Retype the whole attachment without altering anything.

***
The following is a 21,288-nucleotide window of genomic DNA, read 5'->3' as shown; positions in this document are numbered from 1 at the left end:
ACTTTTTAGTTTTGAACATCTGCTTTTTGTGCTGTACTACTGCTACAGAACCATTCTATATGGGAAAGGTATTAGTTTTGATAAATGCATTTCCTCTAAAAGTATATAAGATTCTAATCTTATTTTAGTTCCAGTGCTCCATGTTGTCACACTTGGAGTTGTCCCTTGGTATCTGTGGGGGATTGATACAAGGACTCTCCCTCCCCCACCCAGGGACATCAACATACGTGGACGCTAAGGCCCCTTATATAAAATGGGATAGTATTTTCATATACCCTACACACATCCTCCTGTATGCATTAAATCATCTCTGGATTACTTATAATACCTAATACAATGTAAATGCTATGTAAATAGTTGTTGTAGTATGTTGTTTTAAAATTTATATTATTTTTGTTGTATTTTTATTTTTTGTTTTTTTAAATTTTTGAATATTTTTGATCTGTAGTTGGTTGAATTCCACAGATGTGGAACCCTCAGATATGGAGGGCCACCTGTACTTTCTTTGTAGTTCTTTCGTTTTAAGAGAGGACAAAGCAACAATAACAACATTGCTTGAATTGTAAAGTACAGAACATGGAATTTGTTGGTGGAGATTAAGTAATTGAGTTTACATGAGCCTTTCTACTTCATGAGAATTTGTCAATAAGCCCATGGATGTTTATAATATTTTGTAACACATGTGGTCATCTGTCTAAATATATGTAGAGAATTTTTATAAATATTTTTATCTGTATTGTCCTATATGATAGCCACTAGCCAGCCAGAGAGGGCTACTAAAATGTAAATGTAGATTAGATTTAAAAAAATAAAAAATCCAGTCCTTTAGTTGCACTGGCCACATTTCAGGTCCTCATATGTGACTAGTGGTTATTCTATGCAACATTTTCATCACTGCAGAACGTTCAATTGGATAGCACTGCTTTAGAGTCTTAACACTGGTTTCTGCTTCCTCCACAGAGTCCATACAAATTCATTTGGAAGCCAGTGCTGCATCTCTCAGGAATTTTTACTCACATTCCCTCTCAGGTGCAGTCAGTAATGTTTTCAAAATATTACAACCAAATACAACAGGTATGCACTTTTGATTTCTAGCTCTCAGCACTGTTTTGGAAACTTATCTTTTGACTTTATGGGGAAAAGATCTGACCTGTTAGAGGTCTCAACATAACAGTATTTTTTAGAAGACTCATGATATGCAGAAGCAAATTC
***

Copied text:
The following is a 21,288-nucleotide window of genomic DNA, read 5'->3' as shown; positions in this document are numbered from 1 at the left end:
ACTTTTTAGTTTTGAACATCTGCTTTTTGTGCTGTACTACTGCTACAGAACCATTCTATATGGGAAAGGTATTAGTTTTGATAAATGCATTTCCTCTAAAAGTATATAAGATTCTAATCTTATTTTAGTTCCAGTGCTCCATGTTGTCACACTTGGAGTTGTCCCTTGGTATCTGTGGGGGATTGATACAAGGACTCTCCCTCCCCCACCCAGGGACATCAACATACGTGGACGCTAAGGCCCCTTATATAAAATGGGATAGTATTTTCATATACCCTACACACATCCTCCTGTATGCATTAAATCATCTCTGGATTACTTATAATACCTAATACAATGTAAATGCTATGTAAATAGTTGTTGTAGTATGTTGTTTTAAAATTTATATTATTTTTGTTGTATTTTTATTTTTTGTTTTTTTAAATTTTTGAATATTTTTGATCTGTAGTTGGTTGAATTCCACAGATGTGGAACCCTCAGATATGGAGGGCCACCTGTACTTTCTTTGTAGTTCTTTCGTTTTAAGAGAGGACAAAGCAACAATAACAACATTGCTTGAATTGTAAAGTACAGAACATGGAATTTGTTGGTGGAGATTAAGTAATTGAGTTTACATGAGCCTTTCTACTTCATGAGAATTTGTCAATAAGCCCATGGATGTTTATAATATTTTGTAACACATGTGGTCATCTGTCTAAATATATGTAGAGAATTTTTATAAATATTTTTATCTGTATTGTCCTATATGATAGCCACTAGCCAGCCAGAGAGGGCTACTAAAATGTAAATGTAGATTAGATTTAAAAAAATAAAAAATCCAGTCCTTTAGTTGCACTGGCCACATTTCAGGTCCTCATATGTGACTAGTGGTTATTCTATGCAACATTTTCATCACTGCAGAACGTTCAATTGGATAGCACTGCTTTAGAGTCTTAACACTGGTTTCTGCTTCCTCCACAGAGTCCATACAAATTCATTTGGAAGCCAGTGCTGCATCTCTCAGGAATTTTTACTCACATTCCCTCTCAGGTGCAGTCAGTAATGTTTTCAAAATATTACAACCAAATACAACAGGTATGCACTTTTGATTTCTAGCTCTCAGCACTGTTTTGGAAACTTATCTTTTGACTTTATGGGGAAAAGATCTGACCTGTTAGAGGTCTCAACATAACAGTATTTTTTAGAAGACTCATGATATGCAGAAGCAAATTC